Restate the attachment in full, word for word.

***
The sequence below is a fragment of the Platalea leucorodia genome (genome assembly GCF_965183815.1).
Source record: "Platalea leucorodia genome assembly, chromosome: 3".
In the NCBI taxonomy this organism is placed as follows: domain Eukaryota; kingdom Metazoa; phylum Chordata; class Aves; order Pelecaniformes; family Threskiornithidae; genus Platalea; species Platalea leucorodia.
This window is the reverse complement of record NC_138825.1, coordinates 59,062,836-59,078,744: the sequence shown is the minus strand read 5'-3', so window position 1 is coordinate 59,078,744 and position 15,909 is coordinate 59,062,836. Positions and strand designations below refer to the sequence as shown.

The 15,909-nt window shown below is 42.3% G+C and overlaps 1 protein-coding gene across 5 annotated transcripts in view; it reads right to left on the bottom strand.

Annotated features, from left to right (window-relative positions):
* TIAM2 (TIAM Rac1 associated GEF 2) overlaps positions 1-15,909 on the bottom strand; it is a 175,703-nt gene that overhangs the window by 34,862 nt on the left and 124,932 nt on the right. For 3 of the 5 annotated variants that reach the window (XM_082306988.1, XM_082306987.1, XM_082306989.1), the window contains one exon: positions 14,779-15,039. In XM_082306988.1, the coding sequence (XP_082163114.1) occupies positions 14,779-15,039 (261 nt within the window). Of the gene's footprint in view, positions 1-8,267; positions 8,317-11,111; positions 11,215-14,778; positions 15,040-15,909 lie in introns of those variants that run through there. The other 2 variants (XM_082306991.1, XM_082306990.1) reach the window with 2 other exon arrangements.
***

The sequence below is a fragment of the Platalea leucorodia genome (genome assembly GCF_965183815.1).
Source record: "Platalea leucorodia genome assembly, chromosome: 3".
In the NCBI taxonomy this organism is placed as follows: domain Eukaryota; kingdom Metazoa; phylum Chordata; class Aves; order Pelecaniformes; family Threskiornithidae; genus Platalea; species Platalea leucorodia.
This window is the reverse complement of record NC_138825.1, coordinates 59,062,836-59,078,744: the sequence shown is the minus strand read 5'-3', so window position 1 is coordinate 59,078,744 and position 15,909 is coordinate 59,062,836. Positions and strand designations below refer to the sequence as shown.

The 15,909-nt window shown below is 42.3% G+C and overlaps 1 protein-coding gene across 5 annotated transcripts in view; it reads right to left on the bottom strand.

Annotated features, from left to right (window-relative positions):
* TIAM2 (TIAM Rac1 associated GEF 2) overlaps positions 1-15,909 on the bottom strand; it is a 175,703-nt gene that overhangs the window by 34,862 nt on the left and 124,932 nt on the right. For 3 of the 5 annotated variants that reach the window (XM_082306988.1, XM_082306987.1, XM_082306989.1), the window contains one exon: positions 14,779-15,039. In XM_082306988.1, the coding sequence (XP_082163114.1) occupies positions 14,779-15,039 (261 nt within the window). Of the gene's footprint in view, positions 1-8,267; positions 8,317-11,111; positions 11,215-14,778; positions 15,040-15,909 lie in introns of those variants that run through there. The other 2 variants (XM_082306991.1, XM_082306990.1) reach the window with 2 other exon arrangements.